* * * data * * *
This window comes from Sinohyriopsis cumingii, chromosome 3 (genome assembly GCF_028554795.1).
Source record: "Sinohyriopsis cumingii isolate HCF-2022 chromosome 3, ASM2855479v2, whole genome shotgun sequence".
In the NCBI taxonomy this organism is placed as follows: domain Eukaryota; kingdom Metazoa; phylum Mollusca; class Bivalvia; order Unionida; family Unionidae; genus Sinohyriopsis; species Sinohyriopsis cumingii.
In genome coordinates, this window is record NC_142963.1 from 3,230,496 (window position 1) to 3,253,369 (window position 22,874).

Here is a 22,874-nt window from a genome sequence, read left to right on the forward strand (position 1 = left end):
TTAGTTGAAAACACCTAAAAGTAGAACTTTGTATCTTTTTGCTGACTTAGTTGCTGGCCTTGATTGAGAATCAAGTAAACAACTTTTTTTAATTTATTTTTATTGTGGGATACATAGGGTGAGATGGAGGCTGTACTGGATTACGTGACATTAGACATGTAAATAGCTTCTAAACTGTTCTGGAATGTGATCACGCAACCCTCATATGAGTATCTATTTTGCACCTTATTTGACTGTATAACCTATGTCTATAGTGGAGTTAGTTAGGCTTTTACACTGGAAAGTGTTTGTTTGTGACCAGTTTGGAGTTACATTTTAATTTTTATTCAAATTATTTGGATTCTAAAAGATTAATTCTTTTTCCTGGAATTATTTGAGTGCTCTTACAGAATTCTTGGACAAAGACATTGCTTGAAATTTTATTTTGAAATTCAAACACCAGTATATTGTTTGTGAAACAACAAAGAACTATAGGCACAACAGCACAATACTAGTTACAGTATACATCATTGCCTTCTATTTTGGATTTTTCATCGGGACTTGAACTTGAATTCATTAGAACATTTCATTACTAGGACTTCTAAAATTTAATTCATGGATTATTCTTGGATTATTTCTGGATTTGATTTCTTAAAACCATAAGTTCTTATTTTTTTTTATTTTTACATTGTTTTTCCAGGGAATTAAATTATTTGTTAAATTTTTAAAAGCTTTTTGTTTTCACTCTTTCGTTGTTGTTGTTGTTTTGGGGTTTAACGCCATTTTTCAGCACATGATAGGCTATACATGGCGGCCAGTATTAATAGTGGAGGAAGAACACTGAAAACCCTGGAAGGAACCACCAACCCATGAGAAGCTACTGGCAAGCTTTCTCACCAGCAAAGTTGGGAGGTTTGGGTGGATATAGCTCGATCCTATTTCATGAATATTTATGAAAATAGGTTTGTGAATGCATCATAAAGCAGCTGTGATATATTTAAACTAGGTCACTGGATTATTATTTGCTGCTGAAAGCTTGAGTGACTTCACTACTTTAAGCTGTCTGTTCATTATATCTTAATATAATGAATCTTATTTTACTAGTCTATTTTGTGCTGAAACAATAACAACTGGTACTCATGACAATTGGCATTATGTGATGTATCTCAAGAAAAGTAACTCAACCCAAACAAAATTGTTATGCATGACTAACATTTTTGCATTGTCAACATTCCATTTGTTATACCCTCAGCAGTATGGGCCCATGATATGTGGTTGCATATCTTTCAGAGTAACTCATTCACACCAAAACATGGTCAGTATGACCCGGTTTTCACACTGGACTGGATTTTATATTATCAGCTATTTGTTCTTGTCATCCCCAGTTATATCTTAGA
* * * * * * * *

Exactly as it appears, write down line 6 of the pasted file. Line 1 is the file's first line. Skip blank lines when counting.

TTAGTTGAAAACACCTAAAAGTAGAACTTTGTATCTTTTTGCTGACTTAGTTGCTGGCCTTGATTGAGAATCAAGTAAACAACTTTTTTTAATTTATTTTTATTGTGGGATACATAGGGTGAGATGGAGGCTGTACTGGATTACGTGACATTAGACATGTAAATAGCTTCTAAACTGTTCTGGAATGTGATCACGCAACCCTCATATGAGTATCTATTTTGCACCTTATTTGACTGTATAACCTATGTCTATAGTGGAGTTAGTTAGGCTTTTACACTGGAAAGTGTTTGTTTGTGACCAGTTTGGAGTTACATTTTAATTTTTATTCAAATTATTTGGATTCTAAAAGATTAATTCTTTTTCCTGGAATTATTTGAGTGCTCTTACAGAATTCTTGGACAAAGACATTGCTTGAAATTTTATTTTGAAATTCAAACACCAGTATATTGTTTGTGAAACAACAAAGAACTATAGGCACAACAGCACAATACTAGTTACAGTATACATCATTGCCTTCTATTTTGGATTTTTCATCGGGACTTGAACTTGAATTCATTAGAACATTTCATTACTAGGACTTCTAAAATTTAATTCATGGATTATTCTTGGATTATTTCTGGATTTGATTTCTTAAAACCATAAGTTCTTATTTTTTTTTATTTTTACATTGTTTTTCCAGGGAATTAAATTATTTGTTAAATTTTTAAAAGCTTTTTGTTTTCACTCTTTCGTTGTTGTTGTTGTTTTGGGGTTTAACGCCATTTTTCAGCACATGATAGGCTATACATGGCGGCCAGTATTAATAGTGGAGGAAGAACACTGAAAACCCTGGAAGGAACCACCAACCCATGAGAAGCTACTGGCAAGCTTTCTCACCAGCAAAGTTGGGAGGTTTGGGTGGATATAGCTCGATCCTATTTCATGAATATTTATGAAAATAGGTTTGTGAATGCATCATAAAGCAGCTGTGATATATTTAAACTAGGTCACTGGATTATTATTTGCTGCTGAAAGCTTGAGTGACTTCACTACTTTAAGCTGTCTGTTCATTATATCTTAATATAATGAATCTTATTTTACTAGTCTATTTTGTGCTGAAACAATAACAACTGGTACTCATGACAATTGGCATTATGTGATGTATCTCAAGAAAAGTAACTCAACCCAAACAAAATTGTTATGCATGACTAACATTTTTGCATTGTCAACATTCCATTTGTTATACCCTCAGCAGTATGGGCCCATGATATGTGGTTGCATATCTTTCAGAGTAACTCATTCACACCAAAACATGGTCAGTATGACCCGGTTTTCACACTGGACTGGATTTTATATTATCAGCTATTTGTTCTTGTCATCCCCAGTTATATCTTAGA